Saint Patrick And Armagh

Armagh is an ancient place. It predates Christianity for which it is internationally known today with its two majestic Cathedrals of Saint Patrick, Georgian buildings, Observatory and Planetarium, Navan Fort, Saint Patrick’s Train, Former Archbishops Palace, Chapel and Stables, and many other paces of interest. But it all began many millennia ago.

Ard Macha, or 'Macha's Height' was established around 600BC after the pagan queen who used the security of a steep sided hill to build a fortress where the present Church of Ireland Cathedral is now situated. Queen Macha was wife of Nevry and is reputed to have arrived in Ireland 608 years after the biblical flood.

Brian Ború
Brian Ború

About 300 years later the legendary Emain Macha, the old name for Navan Fort was built by another Queen Macha. This ancient fort on the outskirts of Armagh City is famed in legend and folklore as the ancient capital of Ulster and the ancient seat of Ulster’s Kings and Queens. Navan Fort is the origin of a world-renowned series of stories known as the Ulster Cycle recalling Irish legends, such as Cu Chulainn, King Conor, Deirdre of the Sorrows and recounts famous battles like the Cattle Raid of Cooley.

It was Ard Macha, this centre of political power and influence in Ireland, that Patrick chose as a base from which to spread Christianity throughout the Island. Saint Patrick built his first stone and Chief Church in Ireland in Armagh in 445AD on the site of the current Church of Ireland Cathedral.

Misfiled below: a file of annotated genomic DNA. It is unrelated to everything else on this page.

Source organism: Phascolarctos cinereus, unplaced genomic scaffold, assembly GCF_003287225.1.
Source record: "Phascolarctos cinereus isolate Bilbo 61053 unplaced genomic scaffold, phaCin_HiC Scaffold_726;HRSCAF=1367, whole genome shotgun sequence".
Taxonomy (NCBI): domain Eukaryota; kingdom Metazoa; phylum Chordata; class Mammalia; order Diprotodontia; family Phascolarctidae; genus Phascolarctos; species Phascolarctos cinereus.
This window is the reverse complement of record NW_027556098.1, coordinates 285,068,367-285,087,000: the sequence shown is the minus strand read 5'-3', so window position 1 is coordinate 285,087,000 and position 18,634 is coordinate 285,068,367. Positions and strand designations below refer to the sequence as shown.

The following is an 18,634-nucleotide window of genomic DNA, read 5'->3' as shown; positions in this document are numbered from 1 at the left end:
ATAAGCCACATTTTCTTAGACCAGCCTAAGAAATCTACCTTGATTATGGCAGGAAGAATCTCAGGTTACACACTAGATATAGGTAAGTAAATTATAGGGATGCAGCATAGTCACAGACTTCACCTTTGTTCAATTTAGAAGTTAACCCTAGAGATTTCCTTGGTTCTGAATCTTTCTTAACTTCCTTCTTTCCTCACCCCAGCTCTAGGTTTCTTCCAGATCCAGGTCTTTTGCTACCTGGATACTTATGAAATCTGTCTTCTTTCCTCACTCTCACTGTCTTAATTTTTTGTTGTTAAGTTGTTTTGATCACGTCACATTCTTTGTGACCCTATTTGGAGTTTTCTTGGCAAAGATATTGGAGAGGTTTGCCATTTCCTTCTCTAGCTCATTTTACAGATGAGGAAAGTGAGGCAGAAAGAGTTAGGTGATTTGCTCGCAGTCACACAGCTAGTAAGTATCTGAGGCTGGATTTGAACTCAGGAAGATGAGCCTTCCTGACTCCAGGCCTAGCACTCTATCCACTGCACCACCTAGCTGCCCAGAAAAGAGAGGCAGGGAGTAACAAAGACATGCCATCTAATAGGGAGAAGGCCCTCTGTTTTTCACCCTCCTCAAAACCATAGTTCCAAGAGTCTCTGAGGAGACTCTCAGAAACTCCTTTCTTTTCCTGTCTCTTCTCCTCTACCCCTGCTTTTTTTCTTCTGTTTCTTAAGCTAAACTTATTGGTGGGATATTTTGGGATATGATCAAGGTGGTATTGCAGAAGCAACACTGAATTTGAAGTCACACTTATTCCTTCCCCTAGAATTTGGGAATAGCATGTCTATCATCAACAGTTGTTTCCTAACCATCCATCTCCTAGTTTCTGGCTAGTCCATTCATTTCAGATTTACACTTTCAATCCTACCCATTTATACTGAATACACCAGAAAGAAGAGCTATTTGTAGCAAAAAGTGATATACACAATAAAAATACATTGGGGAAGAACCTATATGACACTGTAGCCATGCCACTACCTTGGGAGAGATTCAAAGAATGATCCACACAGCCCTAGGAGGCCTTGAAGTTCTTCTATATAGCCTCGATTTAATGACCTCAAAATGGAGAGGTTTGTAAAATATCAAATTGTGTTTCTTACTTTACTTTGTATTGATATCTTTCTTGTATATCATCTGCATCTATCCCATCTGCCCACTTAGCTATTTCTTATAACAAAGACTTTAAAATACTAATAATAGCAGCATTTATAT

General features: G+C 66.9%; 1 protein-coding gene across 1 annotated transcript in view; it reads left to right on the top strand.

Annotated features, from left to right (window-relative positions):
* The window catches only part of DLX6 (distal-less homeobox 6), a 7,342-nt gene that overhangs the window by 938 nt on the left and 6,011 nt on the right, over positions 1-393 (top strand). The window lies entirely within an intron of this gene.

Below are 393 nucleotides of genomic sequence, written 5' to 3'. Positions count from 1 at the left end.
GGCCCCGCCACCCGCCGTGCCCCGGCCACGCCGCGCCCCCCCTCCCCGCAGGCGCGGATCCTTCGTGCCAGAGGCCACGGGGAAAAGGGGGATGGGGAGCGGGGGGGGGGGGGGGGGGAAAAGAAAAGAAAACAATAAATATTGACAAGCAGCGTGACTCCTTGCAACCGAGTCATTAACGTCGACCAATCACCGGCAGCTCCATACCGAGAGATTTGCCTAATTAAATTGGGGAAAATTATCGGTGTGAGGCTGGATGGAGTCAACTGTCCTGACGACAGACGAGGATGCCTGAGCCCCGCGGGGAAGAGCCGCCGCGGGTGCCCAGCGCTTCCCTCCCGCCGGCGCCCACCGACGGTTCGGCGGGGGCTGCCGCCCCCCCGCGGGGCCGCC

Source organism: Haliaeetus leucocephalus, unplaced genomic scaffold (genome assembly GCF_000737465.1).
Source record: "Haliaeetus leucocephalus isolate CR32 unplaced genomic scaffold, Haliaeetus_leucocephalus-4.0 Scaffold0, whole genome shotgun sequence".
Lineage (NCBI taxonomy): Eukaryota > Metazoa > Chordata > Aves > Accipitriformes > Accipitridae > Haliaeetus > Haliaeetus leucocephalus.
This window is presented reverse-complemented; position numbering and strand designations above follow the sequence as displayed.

The last the High King of Ireland, Brian Ború was buried in the grounds of the Cathedral after the Battle of Clontarf in 1014AD. He was familiar with the area having previously camped at Navan Fort during his visit to Armagh to make offerings to the Church.

Saint Patrick's first church became a focus for the establishment of colleges, schools and other churches and by the 8th century, Armagh was a major centre of learning. It had gained a reputation as a City of 'Saints and Scholars' and for almost one thousand years the city produced many of the finest scholars in Britain and Ireland, playing an important role in the spread of Christianity throughout Northern Europe.

Armagh was raided at least 10 times between the years 800 and 1000, principally by the Vikings because of its wealth and learning with many clergy, teachers and scholars killed or taken into slavery. Over the next centuries, including the reformation and plantation of Ulster, there were many battles and skirmishes involving the English, the O'Neills and local population. The Battles of Benburb and the Diamond are recalled to this day.

The Georgian period saw Armagh being extensively developed by Archbishop Robinson leaving a wonderful legacy for the modern generation of a ‘City of Splendour’ with its many fine buildings of classical architectural merit. He wanted to make Armagh the undisputed Christian Capital of Ireland.

Armagh Anglican Cathedral Armagh Roman Catolic Cathedral
Armagh Anglican Cathedral Armagh Roman Catolic Cathedral

In 1840, Saint Patrick's Roman Catholic Cathedral was built on an elevated site. The Cathedral has a beautiful interior and around the altar hangs the ‘red hats’ of deceased Cardinals, some of whom are buried in the grounds. It has an imposing presence on the city skyline and faces the other Cathedral of the Saint. Both Cathedrals have numerous reminders of Saint Patrick not least in their wonderful stained glass windows.

Alongside Roman Catholics and Anglicans, many other Christian denominations worship in the Armagh, including Methodists, Presbyterians, Free Presbyterians, Baptists, Brethren, and Elim, and although very small in number there are other faiths and cultures represented in Saint Patrick’s City.

Saint Patrick in his famed confession sets the tone for all faiths in Ireland beginning with the words: -

"I am Patrick, a sinner, most unlearned, the least of all the faithful, and utterly despised by many..."